I am participating in 31 Days of Five Minute Free Writes 2018 (all of my submissions can be found here).
Today’s prompt is: START
My wonderful friend Sandy has been the organizer behind trips last Sunday and yesterday intended to provide volunteer assistance following Hurricane Michael.
Last week, we volunteered in Blountstown. We were tipped off to the volunteer effort by a runner friend (who is also the fire chief there). Sandy and I both have great memories of running in Blountstown, and we knew that town fell among many that were not (for whatever reason) getting as much public attention as others (despite equally catastrophic devastation).
One of the things we did when we arrived was sign in. It was a pretty informal sign-in process — just adding our handwritten names/emails to a notepad, with the organizer saying the group wanted to be sure to thank us eventually. Being a rule follower, I signed it (it doesn’t matter to me if someone sends me a thank you note later…).
Yesterday, we volunteered in Seminole County, Georgia. When we arrived, we signed in with our arrival time and completed a relatively boilerplate volunteer information sheet. Still, for a several-hour stint, it seemed like a somewhat formal arrangement.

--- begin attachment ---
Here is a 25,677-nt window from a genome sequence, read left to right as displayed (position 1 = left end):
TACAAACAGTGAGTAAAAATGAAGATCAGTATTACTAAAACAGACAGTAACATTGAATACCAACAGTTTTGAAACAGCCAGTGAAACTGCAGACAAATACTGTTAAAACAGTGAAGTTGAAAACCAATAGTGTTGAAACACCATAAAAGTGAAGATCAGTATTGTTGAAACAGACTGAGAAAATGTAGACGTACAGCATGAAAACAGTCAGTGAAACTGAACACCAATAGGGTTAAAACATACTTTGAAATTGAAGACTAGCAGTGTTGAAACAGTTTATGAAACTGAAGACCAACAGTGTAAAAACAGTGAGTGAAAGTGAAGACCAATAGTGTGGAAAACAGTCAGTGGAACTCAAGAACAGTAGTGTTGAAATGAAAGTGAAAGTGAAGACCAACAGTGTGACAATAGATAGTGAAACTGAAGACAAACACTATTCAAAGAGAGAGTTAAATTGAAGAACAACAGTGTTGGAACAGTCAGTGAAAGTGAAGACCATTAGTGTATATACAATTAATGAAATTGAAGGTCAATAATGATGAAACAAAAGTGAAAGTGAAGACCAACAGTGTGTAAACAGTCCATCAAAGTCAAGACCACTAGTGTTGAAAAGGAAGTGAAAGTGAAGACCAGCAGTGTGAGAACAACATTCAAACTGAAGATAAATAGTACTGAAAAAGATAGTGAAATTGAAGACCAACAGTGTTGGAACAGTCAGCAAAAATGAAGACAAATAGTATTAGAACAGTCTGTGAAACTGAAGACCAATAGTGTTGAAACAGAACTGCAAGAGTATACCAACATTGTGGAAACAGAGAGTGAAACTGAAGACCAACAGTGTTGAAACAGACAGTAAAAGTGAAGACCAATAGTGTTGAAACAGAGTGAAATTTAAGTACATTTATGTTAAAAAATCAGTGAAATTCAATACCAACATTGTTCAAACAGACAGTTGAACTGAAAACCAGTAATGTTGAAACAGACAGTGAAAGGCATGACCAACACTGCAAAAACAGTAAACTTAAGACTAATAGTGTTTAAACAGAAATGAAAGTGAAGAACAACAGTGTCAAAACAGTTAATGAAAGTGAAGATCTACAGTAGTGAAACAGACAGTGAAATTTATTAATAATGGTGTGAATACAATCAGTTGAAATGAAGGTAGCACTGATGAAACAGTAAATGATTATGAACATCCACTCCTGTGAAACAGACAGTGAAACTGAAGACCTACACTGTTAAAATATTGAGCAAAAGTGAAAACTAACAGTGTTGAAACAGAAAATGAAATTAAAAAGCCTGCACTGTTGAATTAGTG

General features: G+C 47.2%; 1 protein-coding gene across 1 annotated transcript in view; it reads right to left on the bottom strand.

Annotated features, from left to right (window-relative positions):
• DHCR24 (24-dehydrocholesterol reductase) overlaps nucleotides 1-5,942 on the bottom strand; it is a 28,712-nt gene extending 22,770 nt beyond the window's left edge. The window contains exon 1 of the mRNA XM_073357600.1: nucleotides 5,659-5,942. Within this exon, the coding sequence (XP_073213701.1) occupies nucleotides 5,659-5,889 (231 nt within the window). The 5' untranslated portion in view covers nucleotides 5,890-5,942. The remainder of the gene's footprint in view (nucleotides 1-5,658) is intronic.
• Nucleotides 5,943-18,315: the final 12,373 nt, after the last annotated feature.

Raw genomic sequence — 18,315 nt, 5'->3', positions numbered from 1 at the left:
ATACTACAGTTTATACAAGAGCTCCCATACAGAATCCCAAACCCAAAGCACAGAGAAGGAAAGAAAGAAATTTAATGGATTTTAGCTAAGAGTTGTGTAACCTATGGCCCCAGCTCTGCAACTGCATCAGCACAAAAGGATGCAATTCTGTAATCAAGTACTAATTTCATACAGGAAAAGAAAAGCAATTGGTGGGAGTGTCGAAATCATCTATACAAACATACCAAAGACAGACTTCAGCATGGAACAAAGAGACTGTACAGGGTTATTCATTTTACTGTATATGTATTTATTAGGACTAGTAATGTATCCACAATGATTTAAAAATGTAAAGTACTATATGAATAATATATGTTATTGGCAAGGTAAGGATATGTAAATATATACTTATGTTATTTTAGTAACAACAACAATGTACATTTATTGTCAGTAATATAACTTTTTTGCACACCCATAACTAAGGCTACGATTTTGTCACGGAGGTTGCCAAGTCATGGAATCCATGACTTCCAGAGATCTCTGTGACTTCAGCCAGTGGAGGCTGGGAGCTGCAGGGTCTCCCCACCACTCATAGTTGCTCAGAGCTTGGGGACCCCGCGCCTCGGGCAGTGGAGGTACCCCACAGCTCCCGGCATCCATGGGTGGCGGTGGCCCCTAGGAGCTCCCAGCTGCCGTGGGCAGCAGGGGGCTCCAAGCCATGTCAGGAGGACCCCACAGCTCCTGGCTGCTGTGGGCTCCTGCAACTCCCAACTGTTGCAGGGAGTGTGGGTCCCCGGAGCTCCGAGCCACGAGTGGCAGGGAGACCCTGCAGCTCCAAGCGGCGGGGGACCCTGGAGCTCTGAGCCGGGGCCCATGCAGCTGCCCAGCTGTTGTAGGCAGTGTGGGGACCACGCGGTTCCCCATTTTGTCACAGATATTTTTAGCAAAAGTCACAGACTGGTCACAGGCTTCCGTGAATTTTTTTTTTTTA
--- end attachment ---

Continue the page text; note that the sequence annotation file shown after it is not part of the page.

As we were leaving three hours later, the coordinator asked us if we had signed out. We had almost walked right past the sheet. Why did it matter how long we were there?
It turns out that the length of time we were there does matter. The coordinator explained that every documented, qualified hour of volunteer time offsets a county liability to FEMA.
HMMMMMM – that got my mental wheels turning.
(Note: what follows is not an official explanation, just what I have learned from digging around a bit.)
***end of five minutes***
What I gather is that volunteer hours have a role in helping the county get more money when it applies for a FEMA Public Assistance Grant. As I mentioned in yesterday’s post, the site we were at was coordinated by Adventist Disaster Response. Since this was not their first time at the disaster rodeo, I guess they know all about squeezing the most financially beneficial outcome from anything donated, whether it is time or money.
I honestly didn’t know local areas had fiscal obligations to FEMA after a disaster, but now that I have thought about it, the idea makes more sense.
The takeaway, however, is that we shouldn’t discount requests during this disaster period (or any disaster/volunteer opportunity) to dot the i’s and cross the t’s of the paperwork.
It may be a community’s start toward preserving funds that are already scarce.